Despite the national dialogue on sexual violence that the Me Too movement has sparked, the public holds deeply entrenched stereotypes about sexual assault victims that are very difficult to reverse. Many people think survivors should be blamed for their assaults, based on what they wore, how much they had to drink or how they acted. The cultural expectation is that credible victims should follow a script: Fight, flee and immediately report the abuse. However, experts on violence against women say that isn’t typical behavior.
These myths — which are constantly reinforced in movies, television shows and music — aren’t just something the general public believes; police, lawyers, judges and jurors have internalized them, and those are the very people responsible for deciding if a case makes it to court and whether the accused goes to prison.
The criminal justice system holds such backward views when it come to sexual assault that marital rape is still partly legal in eight states. Police regularly throw out rape reports without investigating them, and prosecutors often mishandle sex assault cases because they think that victims who delay reporting their assault or who speak with a flat affect about their abuse must be lying.
These biases regularly come out in courtrooms. A Canadian judge recently asked an alleged rape victim, “Why couldn’t you just keep your knees together?” The judge who sentenced Brock Turner to only six months in jail for sexually assaulting an unconscious 23-year-old woman behind a dumpster in 2016 said he worried about how a prison sentence might affect Turner, who was a successful athlete.
“Prosecutors need a jury pool trained in the reality of what sexual violence is, and then at the end of the day, they also need judges who receive this training,” said Gretchen Hunt, the head of the office of victims advocacy for the Kentucky attorney general’s office. “There’s very little work specifically being done on training judges on sexual assault as a group.”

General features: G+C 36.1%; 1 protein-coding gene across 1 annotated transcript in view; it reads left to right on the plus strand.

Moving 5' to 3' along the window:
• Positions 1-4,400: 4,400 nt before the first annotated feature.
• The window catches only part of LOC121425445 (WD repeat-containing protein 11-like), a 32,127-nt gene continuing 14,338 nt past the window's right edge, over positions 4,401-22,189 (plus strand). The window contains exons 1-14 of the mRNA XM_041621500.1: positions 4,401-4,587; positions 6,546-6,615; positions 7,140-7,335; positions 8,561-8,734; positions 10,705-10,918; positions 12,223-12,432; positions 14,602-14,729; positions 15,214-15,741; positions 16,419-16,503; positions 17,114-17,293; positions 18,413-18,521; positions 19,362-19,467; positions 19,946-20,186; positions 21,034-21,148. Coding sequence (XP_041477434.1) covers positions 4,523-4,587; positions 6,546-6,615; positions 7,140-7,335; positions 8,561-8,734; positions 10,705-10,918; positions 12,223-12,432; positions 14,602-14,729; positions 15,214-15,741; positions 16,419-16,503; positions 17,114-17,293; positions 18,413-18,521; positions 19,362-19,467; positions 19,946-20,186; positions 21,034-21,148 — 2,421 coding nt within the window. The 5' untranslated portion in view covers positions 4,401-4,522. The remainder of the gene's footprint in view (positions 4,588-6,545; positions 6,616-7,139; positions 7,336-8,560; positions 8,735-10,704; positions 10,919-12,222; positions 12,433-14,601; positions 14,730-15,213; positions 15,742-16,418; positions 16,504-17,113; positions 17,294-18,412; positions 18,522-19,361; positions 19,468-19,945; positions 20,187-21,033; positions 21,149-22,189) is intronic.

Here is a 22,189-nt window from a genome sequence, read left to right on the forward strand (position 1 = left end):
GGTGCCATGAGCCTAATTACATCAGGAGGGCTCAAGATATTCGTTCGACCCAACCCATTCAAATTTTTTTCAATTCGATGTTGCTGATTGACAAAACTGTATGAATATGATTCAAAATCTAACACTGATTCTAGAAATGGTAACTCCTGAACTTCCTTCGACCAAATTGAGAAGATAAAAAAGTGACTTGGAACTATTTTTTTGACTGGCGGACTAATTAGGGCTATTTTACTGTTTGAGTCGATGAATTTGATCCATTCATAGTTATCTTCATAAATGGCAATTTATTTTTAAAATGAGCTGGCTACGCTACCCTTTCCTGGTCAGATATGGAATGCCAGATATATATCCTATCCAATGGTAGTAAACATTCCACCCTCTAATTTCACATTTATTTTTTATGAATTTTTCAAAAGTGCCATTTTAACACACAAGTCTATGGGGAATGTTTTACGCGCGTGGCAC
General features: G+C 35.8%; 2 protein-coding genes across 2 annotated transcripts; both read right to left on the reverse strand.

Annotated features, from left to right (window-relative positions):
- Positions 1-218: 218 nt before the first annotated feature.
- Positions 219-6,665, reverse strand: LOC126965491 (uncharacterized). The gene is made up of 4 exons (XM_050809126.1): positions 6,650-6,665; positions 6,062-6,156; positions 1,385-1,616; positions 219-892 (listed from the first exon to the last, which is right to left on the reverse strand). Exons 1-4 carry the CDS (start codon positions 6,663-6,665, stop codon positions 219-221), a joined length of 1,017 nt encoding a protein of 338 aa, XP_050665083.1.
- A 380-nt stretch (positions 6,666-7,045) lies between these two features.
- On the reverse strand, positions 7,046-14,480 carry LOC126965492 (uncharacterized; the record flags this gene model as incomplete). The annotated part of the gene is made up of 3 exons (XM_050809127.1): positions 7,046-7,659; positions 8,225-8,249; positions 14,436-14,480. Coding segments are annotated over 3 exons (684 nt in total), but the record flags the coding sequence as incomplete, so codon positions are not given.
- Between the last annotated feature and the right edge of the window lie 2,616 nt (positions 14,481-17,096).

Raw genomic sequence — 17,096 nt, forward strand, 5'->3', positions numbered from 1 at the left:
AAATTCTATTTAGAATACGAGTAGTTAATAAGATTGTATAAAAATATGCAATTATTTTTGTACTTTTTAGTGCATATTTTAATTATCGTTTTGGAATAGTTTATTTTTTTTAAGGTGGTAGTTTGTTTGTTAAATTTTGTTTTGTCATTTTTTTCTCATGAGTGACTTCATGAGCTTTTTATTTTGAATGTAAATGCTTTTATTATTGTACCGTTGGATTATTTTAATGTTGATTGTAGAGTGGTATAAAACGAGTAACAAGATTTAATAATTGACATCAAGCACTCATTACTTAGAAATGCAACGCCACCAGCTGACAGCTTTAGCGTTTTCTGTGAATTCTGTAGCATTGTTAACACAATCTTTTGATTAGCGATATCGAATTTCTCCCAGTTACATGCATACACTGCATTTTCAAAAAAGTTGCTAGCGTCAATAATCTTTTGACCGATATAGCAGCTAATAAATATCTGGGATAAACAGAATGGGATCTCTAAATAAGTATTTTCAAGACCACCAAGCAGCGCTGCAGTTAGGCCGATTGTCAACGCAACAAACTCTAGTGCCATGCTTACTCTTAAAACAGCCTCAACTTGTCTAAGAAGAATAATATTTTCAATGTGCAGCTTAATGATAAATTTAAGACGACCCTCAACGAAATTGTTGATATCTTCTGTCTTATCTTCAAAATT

Jurors often make their decisions based on myths they believe about victims, which are reinforced by the defense. (One of Cosby’s lawyers called Constand a “con artist” who was after his money. Another said of fellow accuser Janice Dickinson, “It sounds as though she slept with every single man on the planet.”)
Kaarin Long, an an assistant attorney in Ramsey County, Minnesota, said that having the right jurors in a trial is crucial to a case’s success but that the jury selection process doesn’t give her much control over who makes the cut. “Sometimes I get a group of 12 people who are open to hearing the evidence and the state’s point of view,” she said. “[But] I had a trial a couple of months ago where I felt like we almost had no one at all.”
Cosby’s guilty verdict can’t overhaul a legal process that’s always been set up to fail survivors. The problems are so deeply embedded in the legal system that any solutions will have to be longer term ― such as educating kids about consent and training legal experts who handle these cases. In the meantime, while it’s important to celebrate a landmark trial, it’s crucial to keep fighting for systemic changes that will have a much greater impact on the majority of victims than any high-profile sexual assault case.